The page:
The Florida Supreme Court this week, in Samples v. Florida Birth Related Neurological Injury Compensation Association, upheld the constitutionality of Florida's $100,000 non-economic damage cap for babies who suffer brain injuries due to medical malpractice during labor and delivery. The court, split 4-3, concluded that the statutory scheme known as NICA (it creates the "Neurologic Injury Compensation Association") satisfies constitutional scrutiny because it provides a reasonable alternative remedy to the civil justice system for brain injured babies. The no-fault NICA system enables injured claimants to recover money for economic losses plus the $100,000 non-economic cap, on a no-fault basis, if they suffered a qualifying neurological injury during labor, delivery, or resuscitation in the immediate post delivery period in a hospital.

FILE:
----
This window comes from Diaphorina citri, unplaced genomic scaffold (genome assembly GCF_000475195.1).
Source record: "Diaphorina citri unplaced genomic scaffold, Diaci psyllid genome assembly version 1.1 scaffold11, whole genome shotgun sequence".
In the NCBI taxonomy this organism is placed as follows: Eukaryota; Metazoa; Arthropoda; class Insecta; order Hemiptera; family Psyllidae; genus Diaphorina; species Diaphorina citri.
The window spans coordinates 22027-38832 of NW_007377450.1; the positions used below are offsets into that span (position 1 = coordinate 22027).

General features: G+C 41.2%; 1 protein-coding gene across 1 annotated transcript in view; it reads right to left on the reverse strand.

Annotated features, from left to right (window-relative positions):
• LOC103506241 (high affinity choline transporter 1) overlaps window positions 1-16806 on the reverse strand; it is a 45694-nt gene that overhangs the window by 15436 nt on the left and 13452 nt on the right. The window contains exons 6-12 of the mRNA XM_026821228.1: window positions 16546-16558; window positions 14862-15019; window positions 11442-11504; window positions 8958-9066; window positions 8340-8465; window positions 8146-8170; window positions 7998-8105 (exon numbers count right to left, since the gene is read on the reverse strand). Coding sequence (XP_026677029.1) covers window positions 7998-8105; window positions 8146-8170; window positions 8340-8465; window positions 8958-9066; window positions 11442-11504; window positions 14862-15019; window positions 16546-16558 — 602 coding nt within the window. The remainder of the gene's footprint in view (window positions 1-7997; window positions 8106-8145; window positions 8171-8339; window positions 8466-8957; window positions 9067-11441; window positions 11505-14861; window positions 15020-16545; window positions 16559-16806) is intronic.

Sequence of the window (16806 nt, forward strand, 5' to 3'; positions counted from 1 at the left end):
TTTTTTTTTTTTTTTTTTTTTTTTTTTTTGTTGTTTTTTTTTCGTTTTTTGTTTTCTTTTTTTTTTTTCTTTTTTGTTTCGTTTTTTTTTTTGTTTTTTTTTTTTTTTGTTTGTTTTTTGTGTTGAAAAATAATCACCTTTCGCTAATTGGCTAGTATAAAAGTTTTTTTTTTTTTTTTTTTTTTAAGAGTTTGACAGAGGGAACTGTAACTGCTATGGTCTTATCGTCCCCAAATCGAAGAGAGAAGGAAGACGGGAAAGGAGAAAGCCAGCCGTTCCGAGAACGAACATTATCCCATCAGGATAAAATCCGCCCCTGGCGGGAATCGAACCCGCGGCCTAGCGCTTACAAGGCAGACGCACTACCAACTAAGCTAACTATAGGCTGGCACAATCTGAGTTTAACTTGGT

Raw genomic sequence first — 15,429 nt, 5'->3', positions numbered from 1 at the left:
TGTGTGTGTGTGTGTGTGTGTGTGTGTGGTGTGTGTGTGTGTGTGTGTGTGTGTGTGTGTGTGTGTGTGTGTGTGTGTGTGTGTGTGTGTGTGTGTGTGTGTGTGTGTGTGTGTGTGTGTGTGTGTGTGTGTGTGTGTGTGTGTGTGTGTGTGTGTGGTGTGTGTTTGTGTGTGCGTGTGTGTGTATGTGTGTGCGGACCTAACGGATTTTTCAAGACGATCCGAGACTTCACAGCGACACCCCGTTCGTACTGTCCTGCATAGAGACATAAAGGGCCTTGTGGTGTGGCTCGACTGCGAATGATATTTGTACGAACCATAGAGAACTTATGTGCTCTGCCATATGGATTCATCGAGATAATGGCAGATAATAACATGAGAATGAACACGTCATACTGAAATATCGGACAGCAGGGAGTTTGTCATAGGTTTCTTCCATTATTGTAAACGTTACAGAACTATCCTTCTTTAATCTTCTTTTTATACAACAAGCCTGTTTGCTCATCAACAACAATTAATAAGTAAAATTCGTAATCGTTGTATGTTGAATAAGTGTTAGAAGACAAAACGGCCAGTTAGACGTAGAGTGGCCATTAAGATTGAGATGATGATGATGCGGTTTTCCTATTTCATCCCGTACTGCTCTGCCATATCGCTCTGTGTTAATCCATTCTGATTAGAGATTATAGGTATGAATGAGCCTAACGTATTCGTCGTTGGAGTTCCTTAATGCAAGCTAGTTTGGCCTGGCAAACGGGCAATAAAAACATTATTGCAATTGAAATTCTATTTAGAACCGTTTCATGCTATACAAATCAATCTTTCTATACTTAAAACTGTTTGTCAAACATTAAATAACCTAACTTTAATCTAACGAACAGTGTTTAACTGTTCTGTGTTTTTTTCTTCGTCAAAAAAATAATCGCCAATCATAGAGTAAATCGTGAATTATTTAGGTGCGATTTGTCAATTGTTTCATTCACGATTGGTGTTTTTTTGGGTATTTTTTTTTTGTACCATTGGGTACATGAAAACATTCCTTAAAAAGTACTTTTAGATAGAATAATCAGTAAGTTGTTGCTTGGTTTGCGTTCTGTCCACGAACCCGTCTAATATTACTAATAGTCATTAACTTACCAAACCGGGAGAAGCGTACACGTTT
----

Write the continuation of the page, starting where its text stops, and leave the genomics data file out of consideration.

The Court evaluated the NICA legislation for both equal protection and access to courts challenges and determined, on both issues, that the presence of the reasonable alternative remedy, i.e., the no-fault system with a compensation plan, overcame the constitutional concerns that NICA treats brain injured babies differently than other malpractice victims and that NICA limits brain injured babies' access to Florida courts.

For example, in the discussion on equal protection, the Court noted the following: "Limitations on damages that raise equal protection concerns under a fault-based system are dissimilar and appropriately viewed differently than limitations on compensation under a system where eligible claimants are assured of a recovery without regard to fault." Does this mean that limitations in the former context are unconstitutional, whereas limitations in the latter context, such as NICA, are okay?

The Florida Supreme Court still has under review the case of McCall v. United States of America

For a copy of the Samples opinion, click here.